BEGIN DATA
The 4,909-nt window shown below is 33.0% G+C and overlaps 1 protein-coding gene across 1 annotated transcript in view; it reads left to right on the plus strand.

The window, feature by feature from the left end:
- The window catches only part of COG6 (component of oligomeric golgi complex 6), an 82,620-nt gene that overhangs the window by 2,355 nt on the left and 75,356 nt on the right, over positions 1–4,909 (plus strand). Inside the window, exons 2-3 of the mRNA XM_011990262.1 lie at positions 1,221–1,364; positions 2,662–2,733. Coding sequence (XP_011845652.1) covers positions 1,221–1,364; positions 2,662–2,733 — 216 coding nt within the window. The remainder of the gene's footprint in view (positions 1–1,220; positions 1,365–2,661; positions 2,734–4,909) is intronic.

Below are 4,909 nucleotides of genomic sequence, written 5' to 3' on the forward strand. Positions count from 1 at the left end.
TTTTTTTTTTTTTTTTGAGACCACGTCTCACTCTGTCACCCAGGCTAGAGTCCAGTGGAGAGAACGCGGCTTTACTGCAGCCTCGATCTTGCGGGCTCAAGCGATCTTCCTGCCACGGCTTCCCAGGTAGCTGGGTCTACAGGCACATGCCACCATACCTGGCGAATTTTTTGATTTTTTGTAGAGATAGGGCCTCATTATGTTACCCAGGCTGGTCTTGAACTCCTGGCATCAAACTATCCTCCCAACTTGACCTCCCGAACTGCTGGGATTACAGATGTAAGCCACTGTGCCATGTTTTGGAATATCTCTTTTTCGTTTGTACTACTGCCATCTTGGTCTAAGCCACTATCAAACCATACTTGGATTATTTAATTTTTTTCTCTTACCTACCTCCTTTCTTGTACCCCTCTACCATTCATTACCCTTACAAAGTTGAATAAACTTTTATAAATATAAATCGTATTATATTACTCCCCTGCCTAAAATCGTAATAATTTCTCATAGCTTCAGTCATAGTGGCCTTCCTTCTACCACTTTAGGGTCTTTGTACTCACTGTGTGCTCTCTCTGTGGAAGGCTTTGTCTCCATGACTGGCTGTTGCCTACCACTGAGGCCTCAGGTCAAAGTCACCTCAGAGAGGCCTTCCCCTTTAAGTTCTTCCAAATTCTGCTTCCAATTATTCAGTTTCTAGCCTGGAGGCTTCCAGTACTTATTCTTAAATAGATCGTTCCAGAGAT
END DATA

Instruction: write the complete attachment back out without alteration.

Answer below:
The 4,909-nt window shown below is 33.0% G+C and overlaps 1 protein-coding gene across 1 annotated transcript in view; it reads left to right on the plus strand.

The window, feature by feature from the left end:
- The window catches only part of COG6 (component of oligomeric golgi complex 6), an 82,620-nt gene that overhangs the window by 2,355 nt on the left and 75,356 nt on the right, over positions 1–4,909 (plus strand). Inside the window, exons 2-3 of the mRNA XM_011990262.1 lie at positions 1,221–1,364; positions 2,662–2,733. Coding sequence (XP_011845652.1) covers positions 1,221–1,364; positions 2,662–2,733 — 216 coding nt within the window. The remainder of the gene's footprint in view (positions 1–1,220; positions 1,365–2,661; positions 2,734–4,909) is intronic.

Below are 4,909 nucleotides of genomic sequence, written 5' to 3' on the forward strand. Positions count from 1 at the left end.
TTTTTTTTTTTTTTTTGAGACCACGTCTCACTCTGTCACCCAGGCTAGAGTCCAGTGGAGAGAACGCGGCTTTACTGCAGCCTCGATCTTGCGGGCTCAAGCGATCTTCCTGCCACGGCTTCCCAGGTAGCTGGGTCTACAGGCACATGCCACCATACCTGGCGAATTTTTTGATTTTTTGTAGAGATAGGGCCTCATTATGTTACCCAGGCTGGTCTTGAACTCCTGGCATCAAACTATCCTCCCAACTTGACCTCCCGAACTGCTGGGATTACAGATGTAAGCCACTGTGCCATGTTTTGGAATATCTCTTTTTCGTTTGTACTACTGCCATCTTGGTCTAAGCCACTATCAAACCATACTTGGATTATTTAATTTTTTTCTCTTACCTACCTCCTTTCTTGTACCCCTCTACCATTCATTACCCTTACAAAGTTGAATAAACTTTTATAAATATAAATCGTATTATATTACTCCCCTGCCTAAAATCGTAATAATTTCTCATAGCTTCAGTCATAGTGGCCTTCCTTCTACCACTTTAGGGTCTTTGTACTCACTGTGTGCTCTCTCTGTGGAAGGCTTTGTCTCCATGACTGGCTGTTGCCTACCACTGAGGCCTCAGGTCAAAGTCACCTCAGAGAGGCCTTCCCCTTTAAGTTCTTCCAAATTCTGCTTCCAATTATTCAGTTTCTAGCCTGGAGGCTTCCAGTACTTATTCTTAAATAGATCGTTCCAGAGAT